General Health

COVID-19 vaccines approved for kids ages 6 months+

Dr. Rebecca Wallace Addresses Making the Best Decisions for Your Family
COVID-19 vaccines approved for kids ages 6 months+

As a parent, you do the best you can to protect your child from anything that can harm them and teach them how to stay healthy. Masks. Social distancing. Washing hands for 20 seconds. Sanitizing… everything. Those have been the tried-and-true tools provided to parents to protect their younger children from contracting the COVID-19 virus… until now.

On Friday, June 17, the FDA granted Emergency Use Authorization for both Moderna and Pfizer-BioNTech’s Covid-19 vaccines for young children, ages 6 months and older. For the Moderna COVID-19 Vaccine, the FDA amended the emergency use authorization (EUA) to include use of the vaccine in individuals 6 months through 17 years of age. The vaccine had been authorized for use in adults 18 years of age and older. For the Pfizer-BioNTech COVID-19 Vaccine, the FDA amended the EUA to include use of the vaccine in individuals 6 months through 4 years of age. The vaccine had been authorized for use in individuals 5 years of age and older.

This means that parents now have another tool in their COVID-safety toolbelt to help their children fight the virus.

Even with approval, it’s normal for parents to still be anxious about the idea of giving their child something new. The best way to address those fears is to be equipped with factual information. Dr. Rebecca Wallace, clinical pediatric psychologist at Children's Hospital New Orleans and founding member of LCMC Health, talks about the potential impacts of COVID-19 in young children and how to talk to them about the vaccine.

Should my child get the vaccine?

While young children have made up a very small portion of COVID-19 deaths, last summer during the surge of the Delta variant we experienced the most new cases and deaths for kids.

“Last summer showed us just how harmful COVID-19 can be to small children, even those who were previously healthy. It also showed us that this vaccine works at all ages to prevent illness in some and lessen symptoms in others. While mild and annoying side effects are possible as with any medication or vaccine, the risk of the side effects of COVID-19 infection are higher and more significant,” said Wallace. “If your child gets COVID-19, they could be lucky, get a mild case, and bounce back fine or they could have terrible outcomes. We do have evidence and facts that show the vaccine works and helps improve outcomes,” said Wallace.

“COVID-19 vaccines, just like MMR, tetanus, chicken pox vaccines, are designed to fight illness by helping the body build antibodies. Like the other vaccines, the COVID-19 vaccine has been studied extensively and deemed effective and safe. Adults began receiving the vaccine earlier this year, and an overwhelming majority had minimal to mild side effects. For those who caught COVID-19, the symptoms were less severe.”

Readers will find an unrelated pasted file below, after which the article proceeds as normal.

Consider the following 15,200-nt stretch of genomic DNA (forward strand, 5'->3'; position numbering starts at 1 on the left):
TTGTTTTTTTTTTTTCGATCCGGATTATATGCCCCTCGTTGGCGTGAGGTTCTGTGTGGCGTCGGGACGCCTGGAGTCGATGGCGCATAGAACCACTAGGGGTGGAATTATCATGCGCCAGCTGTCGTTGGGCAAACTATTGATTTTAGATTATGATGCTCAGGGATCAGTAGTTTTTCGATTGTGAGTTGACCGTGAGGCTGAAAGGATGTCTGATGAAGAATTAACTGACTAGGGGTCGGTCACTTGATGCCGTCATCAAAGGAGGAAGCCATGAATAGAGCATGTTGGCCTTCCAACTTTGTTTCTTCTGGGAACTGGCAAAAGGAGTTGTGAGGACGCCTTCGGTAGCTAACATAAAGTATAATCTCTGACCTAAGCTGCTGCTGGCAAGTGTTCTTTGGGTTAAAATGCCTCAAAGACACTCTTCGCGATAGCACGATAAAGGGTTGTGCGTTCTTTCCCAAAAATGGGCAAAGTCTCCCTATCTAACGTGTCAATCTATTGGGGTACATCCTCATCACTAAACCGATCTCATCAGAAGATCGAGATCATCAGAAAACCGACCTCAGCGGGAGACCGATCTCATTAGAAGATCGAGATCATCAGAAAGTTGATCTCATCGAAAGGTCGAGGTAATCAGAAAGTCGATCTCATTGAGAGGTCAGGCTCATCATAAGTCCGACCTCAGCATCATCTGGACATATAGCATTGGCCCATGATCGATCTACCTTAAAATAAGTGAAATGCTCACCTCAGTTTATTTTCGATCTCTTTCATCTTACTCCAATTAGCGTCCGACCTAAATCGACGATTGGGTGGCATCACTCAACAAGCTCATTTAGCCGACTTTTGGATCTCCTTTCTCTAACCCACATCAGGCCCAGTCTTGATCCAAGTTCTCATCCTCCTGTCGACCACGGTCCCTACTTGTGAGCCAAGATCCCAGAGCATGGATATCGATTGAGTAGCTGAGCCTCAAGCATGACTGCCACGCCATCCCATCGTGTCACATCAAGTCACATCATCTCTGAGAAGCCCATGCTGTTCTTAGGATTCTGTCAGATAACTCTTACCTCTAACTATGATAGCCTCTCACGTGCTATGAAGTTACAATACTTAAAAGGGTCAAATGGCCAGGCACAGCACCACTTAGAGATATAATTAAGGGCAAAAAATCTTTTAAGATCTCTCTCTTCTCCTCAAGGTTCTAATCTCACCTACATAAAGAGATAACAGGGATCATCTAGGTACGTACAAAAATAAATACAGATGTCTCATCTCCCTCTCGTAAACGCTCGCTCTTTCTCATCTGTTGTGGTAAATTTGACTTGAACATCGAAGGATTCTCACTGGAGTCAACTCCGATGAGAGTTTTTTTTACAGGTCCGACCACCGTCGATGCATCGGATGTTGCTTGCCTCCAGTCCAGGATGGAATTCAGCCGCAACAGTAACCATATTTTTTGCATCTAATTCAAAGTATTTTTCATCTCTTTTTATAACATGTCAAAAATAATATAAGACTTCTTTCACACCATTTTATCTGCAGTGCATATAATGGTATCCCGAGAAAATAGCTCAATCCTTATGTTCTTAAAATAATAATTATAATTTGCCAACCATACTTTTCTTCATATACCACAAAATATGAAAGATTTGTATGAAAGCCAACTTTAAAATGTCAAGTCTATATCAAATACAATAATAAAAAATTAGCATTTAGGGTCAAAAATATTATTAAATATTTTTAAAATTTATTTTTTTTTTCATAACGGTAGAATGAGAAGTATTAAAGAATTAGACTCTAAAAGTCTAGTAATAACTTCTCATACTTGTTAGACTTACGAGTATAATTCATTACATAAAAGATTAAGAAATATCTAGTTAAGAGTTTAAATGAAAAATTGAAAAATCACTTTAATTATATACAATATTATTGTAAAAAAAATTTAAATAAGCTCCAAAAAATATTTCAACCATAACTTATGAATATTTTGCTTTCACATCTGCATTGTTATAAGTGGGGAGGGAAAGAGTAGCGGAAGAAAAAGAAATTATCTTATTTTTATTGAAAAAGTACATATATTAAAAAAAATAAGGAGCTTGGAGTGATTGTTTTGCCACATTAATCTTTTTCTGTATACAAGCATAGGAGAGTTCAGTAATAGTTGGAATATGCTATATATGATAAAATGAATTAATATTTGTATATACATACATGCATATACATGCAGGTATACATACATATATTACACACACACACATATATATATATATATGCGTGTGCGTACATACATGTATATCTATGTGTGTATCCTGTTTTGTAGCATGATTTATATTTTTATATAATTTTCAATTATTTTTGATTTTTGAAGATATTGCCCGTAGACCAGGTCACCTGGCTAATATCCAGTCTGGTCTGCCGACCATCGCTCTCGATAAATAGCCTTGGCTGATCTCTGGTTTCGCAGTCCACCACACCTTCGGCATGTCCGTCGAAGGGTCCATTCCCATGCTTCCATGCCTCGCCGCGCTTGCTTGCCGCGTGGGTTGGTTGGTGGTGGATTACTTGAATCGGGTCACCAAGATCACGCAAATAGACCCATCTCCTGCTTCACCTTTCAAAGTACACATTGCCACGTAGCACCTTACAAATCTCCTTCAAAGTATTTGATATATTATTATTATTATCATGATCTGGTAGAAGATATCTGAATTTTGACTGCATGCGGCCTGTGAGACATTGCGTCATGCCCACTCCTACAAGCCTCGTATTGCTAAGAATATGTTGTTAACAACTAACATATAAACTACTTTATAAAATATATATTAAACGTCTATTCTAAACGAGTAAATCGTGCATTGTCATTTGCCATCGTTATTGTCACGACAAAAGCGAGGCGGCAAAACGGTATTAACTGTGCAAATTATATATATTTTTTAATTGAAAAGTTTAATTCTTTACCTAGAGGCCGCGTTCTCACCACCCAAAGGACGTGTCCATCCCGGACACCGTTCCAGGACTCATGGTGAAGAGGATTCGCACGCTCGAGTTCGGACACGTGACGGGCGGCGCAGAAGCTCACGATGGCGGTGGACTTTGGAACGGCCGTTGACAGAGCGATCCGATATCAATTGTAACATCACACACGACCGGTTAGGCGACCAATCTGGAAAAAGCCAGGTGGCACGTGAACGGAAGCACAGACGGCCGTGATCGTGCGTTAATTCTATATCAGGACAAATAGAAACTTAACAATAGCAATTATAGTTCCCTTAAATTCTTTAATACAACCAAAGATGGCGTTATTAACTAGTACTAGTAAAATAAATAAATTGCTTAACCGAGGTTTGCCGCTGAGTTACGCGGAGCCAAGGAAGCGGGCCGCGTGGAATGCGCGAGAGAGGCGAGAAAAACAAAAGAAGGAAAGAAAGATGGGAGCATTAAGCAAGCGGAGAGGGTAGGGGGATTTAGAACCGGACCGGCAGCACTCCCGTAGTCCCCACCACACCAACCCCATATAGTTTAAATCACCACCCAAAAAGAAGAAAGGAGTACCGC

How do I talk to my child about the vaccine?

Vaccines are created to prevent diseases. If everyone gets the vaccine, then our bodies can work together and protect us all. To help your child understand their role in helping keep themselves and others healthy, Wallace suggests to try these methods:

  1. Be their interpreter. You are the interpreter of this information for your kids much like how you might need a French interpreter if you were in Paris. Explain that we take medicine when we are sick to help our body fight what is making us sick. Vaccines are special medicine that we take when we are healthy to help our bodies become stronger and more prepared so that we do not get sick in the first place. If we do get sick, our bodies have the fighters needed so that we get better quicker. Help them understand and look for the facts, statements and experiences that are not based on emotion. Let them ask questions. Talk to them about what they have seen and heard in a calm manner, pointing out the truths. Play detective with them. Look up medical websites or talk to doctors together (based on what is age appropriate).
  1. Stay calm and neutral. If you do not like shots and are worried and stressed about it, your child will be as well. Model taking deep breaths, doing things that keep you calm and talk about the experience in a fact-based manner. Let them know if you got it and what your experience was, especially if it was good. Reassure them that as a parent, you always have their best interest at heart and want to use everything available to you to keep them healthy.
  1. Make it a fun experience. We know that getting a shot is not a fun thing to do; however, you can help make the experience better by going to get ice cream, going to the park or making a special dinner after. You can also help your child come up with some fun ways to distract themselves during the shot. Things that work well include sucking on favorite hard candy, telling jokes, listening to favorite songs and squeezing a stuffed animal.

What if I’m still on the fence?

First, remember that medical providers are in the business to make people better… not worse. In fact, they took a pledge to “do no harm” when they entered the medical field. There is absolutely no benefit for them to lie or bring harm to you or your child.

“Medical professionals want COVID-19 to go away more than anyone else. It’s okay to be nervous and have questions, that is a sign of being a great parent and you are having to make big decisions for another person. At the end of the day, all you can do is make the decision you think is best with the information you have,” said Wallace.

Wallace suggests researching using medical websites like the CDC, kidshealth.org, unicef.org, Mayo Clinic, and talk to your child’s doctor at Children’s Hospital New Orleans.